Shifting external forces have accompanied—and to some extent caused—the changes in the Horn. Under Presidents Barack Obama and Donald Trump, U.S. influence has waned across Africa, but especially in the Horn and the adjoining waterways of the Red Sea and Gulf of Aden. Washington’s competitors and newly assertive allies have stepped into the breach, each of them keen to carve out a foothold in a critical maritime region. China, Russia, Turkey, and even the European Union have made gambits. But the most formidable bids for regional dominance have come from the middle powers of the Middle East: Saudi Arabia and the United Arab Emirates.

Crown Princes Mohammed Bin Zayed and Mohammed Bin Salman have sought to radically transform their countries’ relationships with their neighbors across the Red Sea.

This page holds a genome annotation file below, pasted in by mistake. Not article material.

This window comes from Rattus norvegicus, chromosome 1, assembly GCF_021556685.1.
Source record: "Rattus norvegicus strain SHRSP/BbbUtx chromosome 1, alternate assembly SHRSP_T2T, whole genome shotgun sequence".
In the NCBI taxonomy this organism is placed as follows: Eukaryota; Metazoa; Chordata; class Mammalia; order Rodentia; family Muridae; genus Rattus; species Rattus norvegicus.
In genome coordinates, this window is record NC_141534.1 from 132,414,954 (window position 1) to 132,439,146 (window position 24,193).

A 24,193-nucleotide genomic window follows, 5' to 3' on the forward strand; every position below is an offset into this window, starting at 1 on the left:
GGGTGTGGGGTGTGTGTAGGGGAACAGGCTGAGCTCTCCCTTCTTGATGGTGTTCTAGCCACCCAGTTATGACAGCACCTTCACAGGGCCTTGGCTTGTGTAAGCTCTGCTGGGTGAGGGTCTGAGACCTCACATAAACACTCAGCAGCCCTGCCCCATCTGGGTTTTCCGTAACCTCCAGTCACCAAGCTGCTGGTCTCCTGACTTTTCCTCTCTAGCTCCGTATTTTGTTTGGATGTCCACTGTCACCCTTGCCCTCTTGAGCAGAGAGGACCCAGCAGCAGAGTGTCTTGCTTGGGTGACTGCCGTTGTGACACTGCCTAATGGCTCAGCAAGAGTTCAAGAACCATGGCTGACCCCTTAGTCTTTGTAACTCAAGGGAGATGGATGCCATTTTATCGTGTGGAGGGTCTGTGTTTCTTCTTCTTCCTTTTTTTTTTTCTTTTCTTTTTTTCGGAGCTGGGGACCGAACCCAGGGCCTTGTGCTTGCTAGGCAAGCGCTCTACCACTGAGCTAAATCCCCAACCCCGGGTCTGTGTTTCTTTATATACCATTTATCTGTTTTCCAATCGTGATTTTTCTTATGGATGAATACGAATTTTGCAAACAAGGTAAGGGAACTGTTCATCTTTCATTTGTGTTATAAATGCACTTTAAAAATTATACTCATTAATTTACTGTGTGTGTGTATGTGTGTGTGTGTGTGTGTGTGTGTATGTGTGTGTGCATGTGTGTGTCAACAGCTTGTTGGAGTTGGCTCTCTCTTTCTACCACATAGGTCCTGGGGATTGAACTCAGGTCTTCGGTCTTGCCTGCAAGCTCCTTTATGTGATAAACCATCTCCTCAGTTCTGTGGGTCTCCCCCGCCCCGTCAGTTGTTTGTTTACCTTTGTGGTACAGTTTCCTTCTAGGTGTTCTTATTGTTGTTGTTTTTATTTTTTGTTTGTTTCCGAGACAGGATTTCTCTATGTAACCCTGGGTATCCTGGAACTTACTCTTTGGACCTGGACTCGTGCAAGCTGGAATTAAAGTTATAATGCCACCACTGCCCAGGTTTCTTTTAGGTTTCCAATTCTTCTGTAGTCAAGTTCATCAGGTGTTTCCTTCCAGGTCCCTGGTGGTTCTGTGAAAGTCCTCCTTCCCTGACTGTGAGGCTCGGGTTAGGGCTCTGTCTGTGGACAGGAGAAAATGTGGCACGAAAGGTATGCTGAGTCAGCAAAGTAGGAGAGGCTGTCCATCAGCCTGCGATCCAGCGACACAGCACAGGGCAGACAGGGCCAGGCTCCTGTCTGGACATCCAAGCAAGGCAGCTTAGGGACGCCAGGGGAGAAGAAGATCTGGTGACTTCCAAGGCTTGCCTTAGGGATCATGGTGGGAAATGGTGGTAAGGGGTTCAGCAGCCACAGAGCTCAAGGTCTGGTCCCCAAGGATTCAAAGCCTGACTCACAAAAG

Faced with expanding Iranian influence, the destabilizing precedent of the Arab Spring, and a shrinking American security umbrella, Crown Princes Mohammed Bin Zayed and Mohammed Bin Salman have sought to radically transform their countries’ relationships with their neighbors across the Red Sea. In 2015, the UAE established a military base in Eritrea, from which the Saudi-Emirati alliance has waged war in Yemen—often relying on Sudanese troops and paramilitaries for ground operations. The UAE is now building a second military base in Somaliland’s port of Berbera while the Saudis are planning their own military facility in neighboring Djibouti. Both countries have also expanded their commercial ties to the Horn, and provided large cash infusions to Sudan and Ethiopia. A major goal of these efforts is to align the Horn states with the Saudi-Emirati axis against Iran, Qatar, and Turkey. To that end, Riyadh and Abu Dhabi find it useful to protect the region’s autocratic regimes, because the Gulf states’ interests don’t always align with popular opinion in the Horn. In Sudan, for example, the government has supported the Saudi-Emirati intervention in Yemen despite vocal criticism from across the Sudanese political spectrum.